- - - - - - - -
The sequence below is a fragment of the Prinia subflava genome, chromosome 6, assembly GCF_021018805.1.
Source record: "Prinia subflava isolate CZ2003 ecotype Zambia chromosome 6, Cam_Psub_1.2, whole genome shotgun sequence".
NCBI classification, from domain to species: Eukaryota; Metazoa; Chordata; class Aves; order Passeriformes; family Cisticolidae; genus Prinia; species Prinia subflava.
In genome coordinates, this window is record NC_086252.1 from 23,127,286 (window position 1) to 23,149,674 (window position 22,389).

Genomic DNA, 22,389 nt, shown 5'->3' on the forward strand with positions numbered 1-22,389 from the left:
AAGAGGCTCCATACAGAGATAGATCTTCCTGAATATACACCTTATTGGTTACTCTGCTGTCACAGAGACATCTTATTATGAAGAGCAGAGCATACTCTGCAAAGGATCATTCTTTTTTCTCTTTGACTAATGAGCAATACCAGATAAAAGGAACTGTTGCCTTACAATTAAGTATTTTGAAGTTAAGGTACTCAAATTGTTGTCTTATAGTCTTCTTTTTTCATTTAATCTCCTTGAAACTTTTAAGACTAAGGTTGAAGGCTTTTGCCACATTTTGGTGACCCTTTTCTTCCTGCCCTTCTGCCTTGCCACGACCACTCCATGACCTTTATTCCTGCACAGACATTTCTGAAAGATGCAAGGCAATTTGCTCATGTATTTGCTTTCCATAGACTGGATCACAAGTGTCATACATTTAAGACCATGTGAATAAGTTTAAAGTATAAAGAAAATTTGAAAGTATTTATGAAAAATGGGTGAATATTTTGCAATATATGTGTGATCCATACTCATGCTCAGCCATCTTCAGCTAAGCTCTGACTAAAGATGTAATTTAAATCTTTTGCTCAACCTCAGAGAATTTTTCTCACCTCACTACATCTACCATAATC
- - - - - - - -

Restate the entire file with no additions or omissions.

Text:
The sequence below is a fragment of the Prinia subflava genome, chromosome 6, assembly GCF_021018805.1.
Source record: "Prinia subflava isolate CZ2003 ecotype Zambia chromosome 6, Cam_Psub_1.2, whole genome shotgun sequence".
NCBI classification, from domain to species: Eukaryota; Metazoa; Chordata; class Aves; order Passeriformes; family Cisticolidae; genus Prinia; species Prinia subflava.
In genome coordinates, this window is record NC_086252.1 from 23,127,286 (window position 1) to 23,149,674 (window position 22,389).

Genomic DNA, 22,389 nt, shown 5'->3' on the forward strand with positions numbered 1-22,389 from the left:
AAGAGGCTCCATACAGAGATAGATCTTCCTGAATATACACCTTATTGGTTACTCTGCTGTCACAGAGACATCTTATTATGAAGAGCAGAGCATACTCTGCAAAGGATCATTCTTTTTTCTCTTTGACTAATGAGCAATACCAGATAAAAGGAACTGTTGCCTTACAATTAAGTATTTTGAAGTTAAGGTACTCAAATTGTTGTCTTATAGTCTTCTTTTTTCATTTAATCTCCTTGAAACTTTTAAGACTAAGGTTGAAGGCTTTTGCCACATTTTGGTGACCCTTTTCTTCCTGCCCTTCTGCCTTGCCACGACCACTCCATGACCTTTATTCCTGCACAGACATTTCTGAAAGATGCAAGGCAATTTGCTCATGTATTTGCTTTCCATAGACTGGATCACAAGTGTCATACATTTAAGACCATGTGAATAAGTTTAAAGTATAAAGAAAATTTGAAAGTATTTATGAAAAATGGGTGAATATTTTGCAATATATGTGTGATCCATACTCATGCTCAGCCATCTTCAGCTAAGCTCTGACTAAAGATGTAATTTAAATCTTTTGCTCAACCTCAGAGAATTTTTCTCACCTCACTACATCTACCATAATC